Curiosity is a wonderful quality. To be open and inspired to question an idea, a sound, a sighting of something foreign and take the time to engage and learn from that inquiry is the core of a rich human experience.
Last weekend, I traveled to Washington, DC with ceramic artist Christy Hengst and 30 of her porcelain birds. The birds, part of a temporary and traveling public art installation, had a date to “land” in various DC parks. On Thursday morning, March 18th, the flock touched down on the National Mall at sunrise. On Friday, they became another group of interest amongst the urban crowd that socializes on the benches and green of Dupont Circle. Sunday, the 21st, the birds held court next to the nation’s Capitol and watched as a few Tea Party protestors and thousands of immigrant rights demonstrators took their signs, flags and hopes to the steps of democracy.
The birds are completely still, yet their glowing white porcelain shape gestures with preoccupation. The birds stand alone and in groups grounded maybe from their own questions and observations written onto them in cobalt blue ink. On their backs are images of war and peace; newspaper clippings announcing the invasion of Iraq, descriptions and lists of varied missiles deployed, family snapshots, poems of peace, a love letter, a recipe for pound cake. Each of the “landings” had a very unique tone. On the Mall, businessman, tourists, groups of school children, runners and bikers out on commute, a field trip, a stroll, spot the birds from a distance, and are drawn to them. The kids came running trying to make the birds fly off, others were more cautious, everyone curious. In Dupont Circle we talked to peace activists and professors, musicians, lovers and friends, veterans and vagabonds hanging out in one of the cities best known outdoor “rooms”. To the side of the Capitol, the birds seemed to evoke their own protest, an understated “land-in”, in comparison to the thousands of marchers determined to make their voices heard by yelling chants and songs of unification into a loud speaker.
Christy explains, “this project is about me exploring ideas and beliefs about war, and on the other side, peace. It’s not about a single message. It’s not about taking sides. This project is putting it all [good and bad] on the same page. In some way, the birds hold the space as witness. The birds seem to be witnessing a lot of different sides of life, holding, in a way, all of these different choices that people have”.
Many people thanked Christy for bringing the birds to DC. Some were impressed by the intention and idea. Many had detailed questions about the process; working with silkscreening and porcelain. Others were touched by a poem they read, or an image they saw and really engaged in the War and Peace subject matter. Still others seemed just delighted by the surprise of a public art installation that graced their daily routine.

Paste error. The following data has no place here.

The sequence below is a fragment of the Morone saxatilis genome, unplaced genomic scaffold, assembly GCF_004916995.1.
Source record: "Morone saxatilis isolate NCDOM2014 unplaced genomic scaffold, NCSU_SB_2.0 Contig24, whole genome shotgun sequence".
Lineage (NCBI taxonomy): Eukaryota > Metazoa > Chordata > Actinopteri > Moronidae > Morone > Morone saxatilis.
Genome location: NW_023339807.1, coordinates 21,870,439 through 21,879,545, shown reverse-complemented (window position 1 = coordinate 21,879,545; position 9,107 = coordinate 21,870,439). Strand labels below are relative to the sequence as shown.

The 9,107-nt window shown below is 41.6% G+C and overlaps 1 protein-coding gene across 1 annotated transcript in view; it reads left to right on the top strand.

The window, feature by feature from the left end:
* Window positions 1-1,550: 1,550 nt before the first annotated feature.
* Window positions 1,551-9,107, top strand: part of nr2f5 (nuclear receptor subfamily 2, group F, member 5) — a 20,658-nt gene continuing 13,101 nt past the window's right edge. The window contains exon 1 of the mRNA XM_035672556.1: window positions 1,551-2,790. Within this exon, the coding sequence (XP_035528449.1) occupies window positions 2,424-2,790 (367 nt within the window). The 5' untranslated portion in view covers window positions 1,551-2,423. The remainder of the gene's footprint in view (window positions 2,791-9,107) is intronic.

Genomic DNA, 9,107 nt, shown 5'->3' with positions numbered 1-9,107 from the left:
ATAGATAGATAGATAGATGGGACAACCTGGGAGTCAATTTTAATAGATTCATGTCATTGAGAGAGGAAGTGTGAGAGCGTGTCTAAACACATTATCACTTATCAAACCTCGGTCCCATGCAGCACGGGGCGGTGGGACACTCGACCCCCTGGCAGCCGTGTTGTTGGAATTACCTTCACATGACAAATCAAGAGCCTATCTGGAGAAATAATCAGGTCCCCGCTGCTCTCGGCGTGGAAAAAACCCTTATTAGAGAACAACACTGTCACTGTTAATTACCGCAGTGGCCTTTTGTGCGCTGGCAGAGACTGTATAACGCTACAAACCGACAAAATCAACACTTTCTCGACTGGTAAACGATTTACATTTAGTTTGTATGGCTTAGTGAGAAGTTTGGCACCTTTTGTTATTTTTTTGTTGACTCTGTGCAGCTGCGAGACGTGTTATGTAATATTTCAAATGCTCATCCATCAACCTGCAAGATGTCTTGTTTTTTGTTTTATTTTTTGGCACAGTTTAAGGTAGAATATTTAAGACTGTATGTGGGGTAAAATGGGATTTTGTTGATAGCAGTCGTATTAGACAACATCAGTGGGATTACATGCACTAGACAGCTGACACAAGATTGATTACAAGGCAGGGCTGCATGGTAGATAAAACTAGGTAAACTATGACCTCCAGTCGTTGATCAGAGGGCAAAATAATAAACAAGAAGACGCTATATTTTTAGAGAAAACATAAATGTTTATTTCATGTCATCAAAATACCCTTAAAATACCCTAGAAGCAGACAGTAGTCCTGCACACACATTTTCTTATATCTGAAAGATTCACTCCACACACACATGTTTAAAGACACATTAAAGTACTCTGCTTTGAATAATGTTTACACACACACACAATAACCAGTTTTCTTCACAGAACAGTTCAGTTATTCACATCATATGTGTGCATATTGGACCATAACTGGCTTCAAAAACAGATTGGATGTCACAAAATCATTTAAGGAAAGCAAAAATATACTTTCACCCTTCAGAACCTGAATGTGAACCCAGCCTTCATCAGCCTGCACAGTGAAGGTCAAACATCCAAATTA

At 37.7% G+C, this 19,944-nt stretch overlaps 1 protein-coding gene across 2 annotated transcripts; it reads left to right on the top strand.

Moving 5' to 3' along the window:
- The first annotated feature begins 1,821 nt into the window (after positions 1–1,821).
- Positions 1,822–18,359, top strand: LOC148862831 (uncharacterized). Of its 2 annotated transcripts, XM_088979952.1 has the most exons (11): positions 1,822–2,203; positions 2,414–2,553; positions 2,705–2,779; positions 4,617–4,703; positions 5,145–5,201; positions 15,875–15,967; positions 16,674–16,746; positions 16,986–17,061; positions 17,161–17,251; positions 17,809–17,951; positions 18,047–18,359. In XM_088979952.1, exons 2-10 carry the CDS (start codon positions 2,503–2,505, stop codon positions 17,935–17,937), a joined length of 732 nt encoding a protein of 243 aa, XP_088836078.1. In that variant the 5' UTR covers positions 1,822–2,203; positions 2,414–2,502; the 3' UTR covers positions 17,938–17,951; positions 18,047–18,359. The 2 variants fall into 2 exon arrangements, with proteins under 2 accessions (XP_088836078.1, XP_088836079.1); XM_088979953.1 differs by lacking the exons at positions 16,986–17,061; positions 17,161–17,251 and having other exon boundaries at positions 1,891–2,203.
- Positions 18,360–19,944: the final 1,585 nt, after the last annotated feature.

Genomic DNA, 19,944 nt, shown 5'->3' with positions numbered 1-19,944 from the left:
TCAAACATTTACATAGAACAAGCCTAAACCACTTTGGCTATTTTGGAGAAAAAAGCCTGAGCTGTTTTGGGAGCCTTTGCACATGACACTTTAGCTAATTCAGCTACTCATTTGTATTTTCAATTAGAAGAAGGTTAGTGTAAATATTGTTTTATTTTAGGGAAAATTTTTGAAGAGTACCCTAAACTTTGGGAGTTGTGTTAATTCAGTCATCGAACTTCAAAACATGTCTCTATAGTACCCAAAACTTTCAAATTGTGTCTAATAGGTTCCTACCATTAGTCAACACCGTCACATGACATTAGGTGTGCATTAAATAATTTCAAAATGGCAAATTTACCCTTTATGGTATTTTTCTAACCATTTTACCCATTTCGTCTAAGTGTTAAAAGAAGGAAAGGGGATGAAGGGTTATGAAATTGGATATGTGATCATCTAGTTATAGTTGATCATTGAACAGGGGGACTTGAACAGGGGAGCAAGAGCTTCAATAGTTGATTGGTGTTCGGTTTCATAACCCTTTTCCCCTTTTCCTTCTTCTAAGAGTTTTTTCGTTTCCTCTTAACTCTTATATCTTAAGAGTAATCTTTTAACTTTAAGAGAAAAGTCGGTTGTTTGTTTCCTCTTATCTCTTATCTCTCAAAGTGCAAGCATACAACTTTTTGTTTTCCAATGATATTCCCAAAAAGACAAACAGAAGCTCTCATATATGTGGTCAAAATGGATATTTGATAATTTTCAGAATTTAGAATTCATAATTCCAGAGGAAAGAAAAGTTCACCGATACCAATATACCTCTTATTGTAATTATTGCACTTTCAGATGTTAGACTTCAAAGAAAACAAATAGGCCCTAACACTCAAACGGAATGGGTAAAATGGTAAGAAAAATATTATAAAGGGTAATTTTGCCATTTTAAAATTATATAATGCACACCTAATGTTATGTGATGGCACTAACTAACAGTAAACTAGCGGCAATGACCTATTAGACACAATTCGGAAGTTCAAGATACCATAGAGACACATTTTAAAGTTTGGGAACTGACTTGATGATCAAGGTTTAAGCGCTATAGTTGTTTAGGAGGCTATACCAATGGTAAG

Laurence Woodson, a musician who plays regularly in Dupont Circle said, “Artists take the risk for the rest of us. By risk I mean, you’re looking at someone on a high wire and you’re just riveted because, my god they’re on a high wire and they could fall. Or, these birds â€“ I get to see what you have to say about the world in this very interesting way. And, that gets it done for me, because I can’t or won’t make these porcelain birds and put them out here. And because you took that risk and it could suck, you could get ridiculed, you could be ignored. All of those things could happen when you take that risk. I think that’s one of the more interesting roles of art. Artists are also the one’s that provide the means by which we understand each other. Imagine for a second if there wasn’t music, or if there wasn’t art. Just imagine it. What would we be? How would we understand each other? How would we understand ourselves? Art is severely underestimated by most of us and taken for granted. It’s wildly important”.
I have never experienced art at work as I did being part of this project. I filmed clips from the landings and interviewed people who had strong reactions from the project. It was an amazing way to connect with people I would have not otherwise had the opportunity to talk to. The footage and a few photographs will become part of a larger documentary, being produced in Germany, about the project after the touring is complete, later this year.
I sincerely thank Christy Hengst for the opportunity to travel with her and the birds, and connect with people and art in a unique way.
For more information on the project, visit Christy’s website.
For the landing schedule, check out the Birds in the Park blog.
Other Links of Interest:
Link to WAMU radio piece by Rebecca Sheir.
The music of Laurence Woodson, singer / songwriter that you might find on a sunny day in Dupont Circle, Washington, DC
DC Environmental Film Festival